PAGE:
Plans [was: Re: Gconf or GSettings? - leading to a wider question]
torvalds at linux-foundation.org
Mon Jan 21 10:25:33 PST 2013
On Mon, Jan 21, 2013 at 6:57 AM, Dirk Hohndel <dirk at hohndel.org> wrote:
> No, the maps.google.com implementation is correct - it doesn't "keep traveling" like the osmgpsmap implementation does.
> But playing with it some more, what I did is indeed the behavior that I think makes more sense for us as we center the map around the dive site. So zooming in and out around the dive site is much more natural.
That's only true in the single-dive map.
In the "world" dive map (^M) the zoom behavior is very non-intuitive
indeed. It's certainly better than the insane native OSM behavior, to
the point of making the widget usable, but it would be good to figure
out how to try to get the correct behavior.
Anyway, here's an example of how to do the iterative "zoom in at the
right point even if osm doesn't have that interface".
I'm not proud of it. It's a dirty disgusting hack, but it happens to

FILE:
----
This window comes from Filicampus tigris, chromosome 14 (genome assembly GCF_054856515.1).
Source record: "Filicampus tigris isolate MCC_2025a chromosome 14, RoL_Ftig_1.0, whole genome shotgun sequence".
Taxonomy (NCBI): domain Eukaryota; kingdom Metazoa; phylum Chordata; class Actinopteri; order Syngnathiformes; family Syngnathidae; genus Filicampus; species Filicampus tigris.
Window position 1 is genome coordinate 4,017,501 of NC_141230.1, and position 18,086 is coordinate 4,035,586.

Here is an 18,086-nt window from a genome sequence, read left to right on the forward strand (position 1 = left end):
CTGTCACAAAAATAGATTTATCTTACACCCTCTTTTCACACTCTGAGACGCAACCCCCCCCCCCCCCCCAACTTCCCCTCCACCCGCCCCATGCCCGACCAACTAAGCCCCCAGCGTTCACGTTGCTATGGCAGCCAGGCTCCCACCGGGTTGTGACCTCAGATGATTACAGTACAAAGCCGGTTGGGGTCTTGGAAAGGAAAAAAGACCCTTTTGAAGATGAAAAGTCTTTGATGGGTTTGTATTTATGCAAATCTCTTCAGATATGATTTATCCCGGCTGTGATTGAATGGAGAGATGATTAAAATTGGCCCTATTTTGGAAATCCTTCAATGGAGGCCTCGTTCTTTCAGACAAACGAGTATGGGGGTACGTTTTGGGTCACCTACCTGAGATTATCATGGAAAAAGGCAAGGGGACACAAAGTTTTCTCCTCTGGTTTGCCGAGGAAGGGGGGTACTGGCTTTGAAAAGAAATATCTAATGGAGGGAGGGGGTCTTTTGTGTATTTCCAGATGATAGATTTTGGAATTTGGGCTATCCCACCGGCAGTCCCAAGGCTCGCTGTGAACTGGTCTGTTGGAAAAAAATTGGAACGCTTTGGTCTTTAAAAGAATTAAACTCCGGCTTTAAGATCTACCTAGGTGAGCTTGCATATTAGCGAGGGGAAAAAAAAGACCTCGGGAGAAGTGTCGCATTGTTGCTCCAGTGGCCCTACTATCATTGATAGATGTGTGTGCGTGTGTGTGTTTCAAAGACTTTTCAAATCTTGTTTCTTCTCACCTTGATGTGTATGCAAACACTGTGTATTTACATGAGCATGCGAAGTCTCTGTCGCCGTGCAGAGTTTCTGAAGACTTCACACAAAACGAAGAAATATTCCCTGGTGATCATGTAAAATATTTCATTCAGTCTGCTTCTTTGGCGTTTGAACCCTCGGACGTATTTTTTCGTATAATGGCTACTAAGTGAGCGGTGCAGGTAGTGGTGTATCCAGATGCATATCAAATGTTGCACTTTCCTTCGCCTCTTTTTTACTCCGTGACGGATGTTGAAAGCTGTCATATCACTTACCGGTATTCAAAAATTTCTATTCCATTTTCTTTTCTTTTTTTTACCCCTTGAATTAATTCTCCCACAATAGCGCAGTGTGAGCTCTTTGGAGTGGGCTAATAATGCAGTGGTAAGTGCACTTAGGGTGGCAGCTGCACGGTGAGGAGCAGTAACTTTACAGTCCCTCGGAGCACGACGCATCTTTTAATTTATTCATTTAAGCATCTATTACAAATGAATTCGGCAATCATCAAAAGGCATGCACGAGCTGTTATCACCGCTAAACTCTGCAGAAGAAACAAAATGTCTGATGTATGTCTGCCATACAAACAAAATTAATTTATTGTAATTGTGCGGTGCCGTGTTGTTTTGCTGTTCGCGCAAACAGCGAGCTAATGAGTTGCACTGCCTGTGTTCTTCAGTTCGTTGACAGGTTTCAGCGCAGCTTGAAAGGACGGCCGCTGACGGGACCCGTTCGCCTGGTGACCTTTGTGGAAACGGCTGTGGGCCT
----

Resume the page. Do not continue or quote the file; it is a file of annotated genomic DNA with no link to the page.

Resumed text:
work. It makes several assumptions about the map, most notable of them
that the map translation is a pure cylindrical translation of
latitude/longitude. That happens to be right for OSM (at least the
form we use), so it seems to _work_, but it sure is hacky. It just
does a "let's try to center the map at random locations and see how
close we get to the target", where the "random locations" are just a
binary rectangular search.
The "binary rectangular search" is why it wouldn't work if OSM showed
the world using some other map projection than the purely cylindrical
It also wouldn't work correctly if OSM did the right thing and wrapped
the world view - but again, OSM seems to do a pure rectangular mapping
of lat/long to x/y.
So this gets us the "correct" zooming behavior, but I want somebody
else to look at the code. If you can stand it, commit it and add my
sign-off. But I'll understand if anybody goes "that is too ugly to
live, please just nuke it from space, that's the only way to make
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